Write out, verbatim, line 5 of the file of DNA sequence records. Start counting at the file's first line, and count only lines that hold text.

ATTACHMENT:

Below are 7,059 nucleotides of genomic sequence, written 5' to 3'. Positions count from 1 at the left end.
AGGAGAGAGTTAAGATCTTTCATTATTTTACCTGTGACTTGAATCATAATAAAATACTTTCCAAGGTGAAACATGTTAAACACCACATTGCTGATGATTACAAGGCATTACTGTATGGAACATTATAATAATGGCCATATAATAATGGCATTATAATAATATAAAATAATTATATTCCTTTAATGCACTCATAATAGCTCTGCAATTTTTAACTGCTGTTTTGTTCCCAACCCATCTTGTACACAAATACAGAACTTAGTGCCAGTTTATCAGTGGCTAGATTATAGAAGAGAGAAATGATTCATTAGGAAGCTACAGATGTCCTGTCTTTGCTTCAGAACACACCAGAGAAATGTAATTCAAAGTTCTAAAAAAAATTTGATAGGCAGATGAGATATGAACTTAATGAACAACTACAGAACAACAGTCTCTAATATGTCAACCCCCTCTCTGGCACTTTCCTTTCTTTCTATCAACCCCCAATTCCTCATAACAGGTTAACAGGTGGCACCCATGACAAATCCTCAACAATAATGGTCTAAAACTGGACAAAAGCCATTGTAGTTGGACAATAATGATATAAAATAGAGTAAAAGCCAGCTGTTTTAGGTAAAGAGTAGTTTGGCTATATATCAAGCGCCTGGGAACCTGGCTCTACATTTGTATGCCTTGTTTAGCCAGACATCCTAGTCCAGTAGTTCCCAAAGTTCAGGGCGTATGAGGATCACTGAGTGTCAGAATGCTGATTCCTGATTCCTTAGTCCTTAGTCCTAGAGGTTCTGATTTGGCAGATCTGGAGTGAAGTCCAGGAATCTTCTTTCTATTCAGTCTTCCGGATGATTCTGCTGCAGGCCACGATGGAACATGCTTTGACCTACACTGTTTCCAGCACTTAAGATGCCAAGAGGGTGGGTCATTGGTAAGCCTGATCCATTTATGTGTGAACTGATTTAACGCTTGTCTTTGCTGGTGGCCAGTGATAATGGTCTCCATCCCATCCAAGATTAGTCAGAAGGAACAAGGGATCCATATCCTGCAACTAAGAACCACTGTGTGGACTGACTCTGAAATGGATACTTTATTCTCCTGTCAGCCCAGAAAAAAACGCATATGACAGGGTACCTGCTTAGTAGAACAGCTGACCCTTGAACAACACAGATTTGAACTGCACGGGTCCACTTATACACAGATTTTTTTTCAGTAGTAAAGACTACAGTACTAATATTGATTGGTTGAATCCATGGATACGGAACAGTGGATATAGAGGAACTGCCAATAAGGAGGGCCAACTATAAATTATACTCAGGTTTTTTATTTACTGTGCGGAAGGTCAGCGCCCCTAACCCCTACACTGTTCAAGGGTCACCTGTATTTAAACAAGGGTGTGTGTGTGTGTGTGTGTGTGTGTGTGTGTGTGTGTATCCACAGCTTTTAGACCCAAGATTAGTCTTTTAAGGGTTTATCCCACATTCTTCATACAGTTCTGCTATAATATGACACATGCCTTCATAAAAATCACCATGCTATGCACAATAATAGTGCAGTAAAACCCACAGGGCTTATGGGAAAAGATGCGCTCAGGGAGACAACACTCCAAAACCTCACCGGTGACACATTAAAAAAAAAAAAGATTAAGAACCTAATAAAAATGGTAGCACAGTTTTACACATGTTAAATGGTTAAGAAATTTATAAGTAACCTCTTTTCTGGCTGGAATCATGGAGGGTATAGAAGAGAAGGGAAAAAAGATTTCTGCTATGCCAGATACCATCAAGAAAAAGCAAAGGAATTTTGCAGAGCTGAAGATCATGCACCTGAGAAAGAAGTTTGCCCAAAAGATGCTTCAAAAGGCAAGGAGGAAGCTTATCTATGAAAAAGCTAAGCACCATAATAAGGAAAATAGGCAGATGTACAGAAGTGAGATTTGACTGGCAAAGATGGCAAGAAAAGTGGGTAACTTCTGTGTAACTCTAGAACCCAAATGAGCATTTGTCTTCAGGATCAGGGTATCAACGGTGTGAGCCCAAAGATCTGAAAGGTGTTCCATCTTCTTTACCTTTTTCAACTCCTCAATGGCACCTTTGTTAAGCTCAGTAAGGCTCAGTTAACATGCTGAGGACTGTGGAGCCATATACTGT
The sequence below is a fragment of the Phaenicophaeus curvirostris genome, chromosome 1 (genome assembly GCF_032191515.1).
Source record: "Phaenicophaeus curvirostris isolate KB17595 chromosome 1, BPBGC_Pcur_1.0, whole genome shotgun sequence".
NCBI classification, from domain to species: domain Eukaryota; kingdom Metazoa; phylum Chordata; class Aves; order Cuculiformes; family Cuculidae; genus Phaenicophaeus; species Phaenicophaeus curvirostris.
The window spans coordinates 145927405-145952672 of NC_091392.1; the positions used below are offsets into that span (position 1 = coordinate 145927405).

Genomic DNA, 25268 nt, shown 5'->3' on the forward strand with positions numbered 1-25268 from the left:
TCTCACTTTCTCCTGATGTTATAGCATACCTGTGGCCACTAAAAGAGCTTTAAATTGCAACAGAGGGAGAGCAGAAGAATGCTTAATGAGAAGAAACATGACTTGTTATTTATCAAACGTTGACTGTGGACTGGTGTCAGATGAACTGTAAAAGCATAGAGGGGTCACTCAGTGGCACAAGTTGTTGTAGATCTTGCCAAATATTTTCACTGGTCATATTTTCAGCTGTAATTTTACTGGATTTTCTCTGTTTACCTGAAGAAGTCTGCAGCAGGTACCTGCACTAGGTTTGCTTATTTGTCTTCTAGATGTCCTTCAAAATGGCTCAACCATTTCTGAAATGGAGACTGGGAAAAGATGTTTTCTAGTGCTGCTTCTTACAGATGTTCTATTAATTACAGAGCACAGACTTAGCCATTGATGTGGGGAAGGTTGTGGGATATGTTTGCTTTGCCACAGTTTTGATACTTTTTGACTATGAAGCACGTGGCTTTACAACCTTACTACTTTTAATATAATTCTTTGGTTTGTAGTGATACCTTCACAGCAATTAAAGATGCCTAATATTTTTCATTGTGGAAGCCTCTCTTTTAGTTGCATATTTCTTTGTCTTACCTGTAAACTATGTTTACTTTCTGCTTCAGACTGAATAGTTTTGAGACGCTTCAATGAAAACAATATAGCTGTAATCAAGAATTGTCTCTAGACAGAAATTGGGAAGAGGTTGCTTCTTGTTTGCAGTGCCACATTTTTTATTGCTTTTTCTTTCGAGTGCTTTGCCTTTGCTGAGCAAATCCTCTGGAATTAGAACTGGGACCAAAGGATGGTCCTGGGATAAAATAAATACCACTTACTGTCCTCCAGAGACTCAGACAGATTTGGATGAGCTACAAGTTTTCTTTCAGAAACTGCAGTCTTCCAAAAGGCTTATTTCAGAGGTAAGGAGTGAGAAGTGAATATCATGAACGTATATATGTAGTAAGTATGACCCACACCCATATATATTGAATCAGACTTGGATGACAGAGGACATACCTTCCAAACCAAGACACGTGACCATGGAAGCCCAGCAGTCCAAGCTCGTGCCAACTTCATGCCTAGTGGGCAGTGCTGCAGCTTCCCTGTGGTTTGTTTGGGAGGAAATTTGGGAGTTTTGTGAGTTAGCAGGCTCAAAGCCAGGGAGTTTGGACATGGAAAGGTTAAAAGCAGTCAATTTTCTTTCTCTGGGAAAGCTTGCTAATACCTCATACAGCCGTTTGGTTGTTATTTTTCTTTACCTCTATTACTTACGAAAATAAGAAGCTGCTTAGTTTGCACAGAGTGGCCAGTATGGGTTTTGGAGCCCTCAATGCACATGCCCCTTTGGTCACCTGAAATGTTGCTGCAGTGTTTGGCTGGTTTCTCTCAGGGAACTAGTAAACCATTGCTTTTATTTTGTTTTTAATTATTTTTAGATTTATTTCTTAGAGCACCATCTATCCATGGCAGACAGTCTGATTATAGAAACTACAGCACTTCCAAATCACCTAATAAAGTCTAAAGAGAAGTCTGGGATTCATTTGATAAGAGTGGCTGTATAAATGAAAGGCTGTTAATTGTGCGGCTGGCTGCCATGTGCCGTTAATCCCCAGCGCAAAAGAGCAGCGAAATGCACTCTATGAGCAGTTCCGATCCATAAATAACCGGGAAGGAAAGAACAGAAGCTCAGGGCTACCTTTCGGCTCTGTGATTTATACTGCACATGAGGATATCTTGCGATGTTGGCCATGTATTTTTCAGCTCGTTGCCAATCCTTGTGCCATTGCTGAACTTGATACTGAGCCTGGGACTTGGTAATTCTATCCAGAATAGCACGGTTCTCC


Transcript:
NCBI classification, from domain to species: domain Eukaryota; kingdom Metazoa; phylum Chordata; class Aves; order Cuculiformes; family Cuculidae; genus Phaenicophaeus; species Phaenicophaeus curvirostris.